I could write weeks worth of posts on this topic…but for the purpose of this blog post, planning what you will teach in each group is your next step. One book that I highly recommend is Fountas and Pinnell’s The Continuum of Literacy Learning.
I use this book as a reference for all of my guided reading groups. There are ample ideas for word work, reading behaviors and strategies for every reading level A-Z. I also refer to this book during my parent teacher conferences. It helps the parents see a more in-depth description about their child’s reading behaviors at their instructional reading level. The book is broken to sections to demonstrate thinking within, beyond, and about the text.
In the video, I also share my love for The Reading Strategies Book by Jennifer Serravallo.
You can find some freebies by clicking HERE, or on the image above.
Step 5: Teach your readers about guided reading group expectations
Depending on the grade that you teach and previous experience . Even though I teach 3rd grade, I find that I still have to teach my students about the expectations during a guided reading lesson. I always *CRINGE* when I meet with a new group of students and they automatically start to chorally read the text. No! Choral reading, or round robin reading, is NOT guided reading. I also like my students to know that I also have a job during this time. I am constantly writing down anecdotal notes in my guided reading binder. I don’t want my students to be worried about what I am doing. I want them to be assured that I am writing observations about what I notice about them as readers.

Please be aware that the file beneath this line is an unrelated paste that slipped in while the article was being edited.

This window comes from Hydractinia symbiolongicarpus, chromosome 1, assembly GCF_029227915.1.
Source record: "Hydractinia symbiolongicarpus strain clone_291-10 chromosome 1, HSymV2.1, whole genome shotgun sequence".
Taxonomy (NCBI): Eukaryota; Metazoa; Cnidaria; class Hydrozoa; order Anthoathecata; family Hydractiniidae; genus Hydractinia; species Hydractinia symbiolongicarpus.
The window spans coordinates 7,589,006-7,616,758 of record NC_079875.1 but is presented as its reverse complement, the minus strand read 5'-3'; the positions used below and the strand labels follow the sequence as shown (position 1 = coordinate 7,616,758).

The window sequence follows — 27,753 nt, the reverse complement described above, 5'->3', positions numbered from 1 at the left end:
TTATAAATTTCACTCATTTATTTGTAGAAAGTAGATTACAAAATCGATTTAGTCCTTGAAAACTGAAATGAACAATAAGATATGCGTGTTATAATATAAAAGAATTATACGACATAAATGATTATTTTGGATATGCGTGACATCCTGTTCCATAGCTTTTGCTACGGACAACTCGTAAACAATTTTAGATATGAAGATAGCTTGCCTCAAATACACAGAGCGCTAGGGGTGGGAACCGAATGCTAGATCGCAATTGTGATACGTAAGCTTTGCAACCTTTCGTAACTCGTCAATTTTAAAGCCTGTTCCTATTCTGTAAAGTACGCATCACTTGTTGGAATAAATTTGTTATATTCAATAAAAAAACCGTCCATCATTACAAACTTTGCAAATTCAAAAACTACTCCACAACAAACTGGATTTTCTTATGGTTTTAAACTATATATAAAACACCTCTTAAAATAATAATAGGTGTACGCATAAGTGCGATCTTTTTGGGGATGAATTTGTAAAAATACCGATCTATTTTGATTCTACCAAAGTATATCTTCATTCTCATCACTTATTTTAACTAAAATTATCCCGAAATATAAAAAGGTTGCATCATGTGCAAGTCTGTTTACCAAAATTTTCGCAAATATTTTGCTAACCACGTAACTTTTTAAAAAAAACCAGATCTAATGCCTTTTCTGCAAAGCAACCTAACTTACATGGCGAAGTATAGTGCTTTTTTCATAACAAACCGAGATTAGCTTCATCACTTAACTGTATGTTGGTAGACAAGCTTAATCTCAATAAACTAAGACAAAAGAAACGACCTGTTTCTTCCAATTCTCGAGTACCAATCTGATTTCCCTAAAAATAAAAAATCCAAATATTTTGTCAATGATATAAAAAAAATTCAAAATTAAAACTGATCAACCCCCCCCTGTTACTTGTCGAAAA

One of the best ways that I have found to teach the expectations is to use hoola hoops to create a “teacher,” “student,” and “both” Venn diagram.
After we do this interactive lesson, I like to take a picture of the Venn Diagram and then post it as an anchor chart for a nice visual reminder. If you are interested in purchasing the guided reading Venn diagram, you can click HERE. (You can purchase it separately or as part of the GR binder.)
Step 6: Teach your readers about what they do when they are not reading with the teacher
I use a reading workshop approach for my reading instruction. This means that I teach a mini-lesson to the whole group, the students begin their independent reading, and then we have closing as a whole group. When my students are reading independently, I then meet with groups and hold individual reading conferences. It takes a solid six weeks (more or less depending on the students) to implement reading workshop at the beginning of a new school year. However, this time is well spent and sets the tone for the rest of the year.